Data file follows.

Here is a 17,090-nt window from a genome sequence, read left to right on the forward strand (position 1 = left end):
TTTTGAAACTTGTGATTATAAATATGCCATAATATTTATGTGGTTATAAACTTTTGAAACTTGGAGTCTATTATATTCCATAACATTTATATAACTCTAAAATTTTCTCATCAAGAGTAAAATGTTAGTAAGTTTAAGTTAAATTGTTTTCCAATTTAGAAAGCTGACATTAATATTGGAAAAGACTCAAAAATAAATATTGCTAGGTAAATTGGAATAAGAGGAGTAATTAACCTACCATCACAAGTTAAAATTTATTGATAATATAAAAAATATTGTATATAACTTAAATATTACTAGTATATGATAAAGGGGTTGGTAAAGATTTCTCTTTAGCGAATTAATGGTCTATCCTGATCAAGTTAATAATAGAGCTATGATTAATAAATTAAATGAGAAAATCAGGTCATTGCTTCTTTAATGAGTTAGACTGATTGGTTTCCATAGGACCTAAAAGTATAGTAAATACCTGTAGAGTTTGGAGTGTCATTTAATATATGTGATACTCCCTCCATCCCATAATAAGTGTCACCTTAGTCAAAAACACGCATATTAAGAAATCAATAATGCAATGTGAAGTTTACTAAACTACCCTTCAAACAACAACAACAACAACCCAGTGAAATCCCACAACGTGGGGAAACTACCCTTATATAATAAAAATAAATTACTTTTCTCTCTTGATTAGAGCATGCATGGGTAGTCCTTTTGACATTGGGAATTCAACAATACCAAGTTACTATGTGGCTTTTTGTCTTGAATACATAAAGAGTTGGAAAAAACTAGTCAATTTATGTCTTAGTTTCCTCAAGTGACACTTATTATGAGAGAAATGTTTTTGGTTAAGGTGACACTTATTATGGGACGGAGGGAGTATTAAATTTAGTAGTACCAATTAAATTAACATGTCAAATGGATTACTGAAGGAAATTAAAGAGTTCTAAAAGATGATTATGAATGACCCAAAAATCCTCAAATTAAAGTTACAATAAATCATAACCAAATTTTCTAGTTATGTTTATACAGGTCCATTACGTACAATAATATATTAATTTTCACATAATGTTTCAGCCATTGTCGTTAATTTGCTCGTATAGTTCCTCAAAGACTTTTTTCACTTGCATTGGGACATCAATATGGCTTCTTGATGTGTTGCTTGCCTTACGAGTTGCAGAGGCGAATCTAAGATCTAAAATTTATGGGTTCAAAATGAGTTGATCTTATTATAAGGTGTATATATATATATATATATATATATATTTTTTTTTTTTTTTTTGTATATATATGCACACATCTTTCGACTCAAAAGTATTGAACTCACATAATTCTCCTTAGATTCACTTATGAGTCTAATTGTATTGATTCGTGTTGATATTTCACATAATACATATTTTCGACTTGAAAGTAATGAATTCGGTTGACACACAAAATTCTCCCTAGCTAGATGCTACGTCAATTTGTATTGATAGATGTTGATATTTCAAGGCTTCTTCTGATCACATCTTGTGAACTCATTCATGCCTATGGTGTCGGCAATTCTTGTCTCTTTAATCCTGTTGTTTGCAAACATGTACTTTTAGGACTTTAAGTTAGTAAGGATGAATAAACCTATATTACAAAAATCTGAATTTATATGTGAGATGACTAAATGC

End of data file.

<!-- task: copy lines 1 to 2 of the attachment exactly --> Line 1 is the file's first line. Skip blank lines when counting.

Here is a 17,090-nt window from a genome sequence, read left to right on the forward strand (position 1 = left end):
TTTTGAAACTTGTGATTATAAATATGCCATAATATTTATGTGGTTATAAACTTTTGAAACTTGGAGTCTATTATATTCCATAACATTTATATAACTCTAAAATTTTCTCATCAAGAGTAAAATGTTAGTAAGTTTAAGTTAAATTGTTTTCCAATTTAGAAAGCTGACATTAATATTGGAAAAGACTCAAAAATAAATATTGCTAGGTAAATTGGAATAAGAGGAGTAATTAACCTACCATCACAAGTTAAAATTTATTGATAATATAAAAAATATTGTATATAACTTAAATATTACTAGTATATGATAAAGGGGTTGGTAAAGATTTCTCTTTAGCGAATTAATGGTCTATCCTGATCAAGTTAATAATAGAGCTATGATTAATAAATTAAATGAGAAAATCAGGTCATTGCTTCTTTAATGAGTTAGACTGATTGGTTTCCATAGGACCTAAAAGTATAGTAAATACCTGTAGAGTTTGGAGTGTCATTTAATATATGTGATACTCCCTCCATCCCATAATAAGTGTCACCTTAGTCAAAAACACGCATATTAAGAAATCAATAATGCAATGTGAAGTTTACTAAACTACCCTTCAAACAACAACAACAACAACCCAGTGAAATCCCACAACGTGGGGAAACTACCCTTATATAATAAAAATAAATTACTTTTCTCTCTTGATTAGAGCATGCATGGGTAGTCCTTTTGACATTGGGAATTCAACAATACCAAGTTACTATGTGGCTTTTTGTCTTGAATACATAAAGAGTTGGAAAAAACTAGTCAATTTATGTCTTAGTTTCCTCAAGTGACACTTATTATGAGAGAAATGTTTTTGGTTAAGGTGACACTTATTATGGGACGGAGGGAGTATTAAATTTAGTAGTACCAATTAAATTAACATGTCAAATGGATTACTGAAGGAAATTAAAGAGTTCTAAAAGATGATTATGAATGACCCAAAAATCCTCAAATTAAAGTTACAATAAATCATAACCAAATTTTCTAGTTATGTTTATACAGGTCCATTACGTACAATAATATATTAATTTTCACATAATGTTTCAGCCATTGTCGTTAATTTGCTCGTATAGTTCCTCAAAGACTTTTTTCACTTGCATTGGGACATCAATATGGCTTCTTGATGTGTTGCTTGCCTTACGAGTTGCAGAGGCGAATCTAAGATCTAAAATTTATGGGTTCAAAATGAGTTGATCTTATTATAAGGTGTATATATATATATATATATATATATATTTTTTTTTTTTTTTTTGTATATATATGCACACATCTTTCGACTCAAAAGTATTGAACTCACATAATTCTCCTTAGATTCACTTATGAGTCTAATTGTATTGATTCGTGTTGATATTTCACATAATACATATTTTCGACTTGAAAGTAATGAATTCGGTTGACACACAAAATTCTCCCTAGCTAGATGCTACGTCAATTTGTATTGATAGATGTTGATATTTCAAGGCTTCTTCTGATCACATCTTGTGAACTCATTCATGCCTATGGTGTCGGCAATTCTTGTCTCTTTAATCCTGTTGTTTGCAAACATGTACTTTTAGGACTTTAAGTTAGTAAGGATGAATAAACCTATATTACAAAAATCTGAATTTATATGTGAGATGACTAAATGC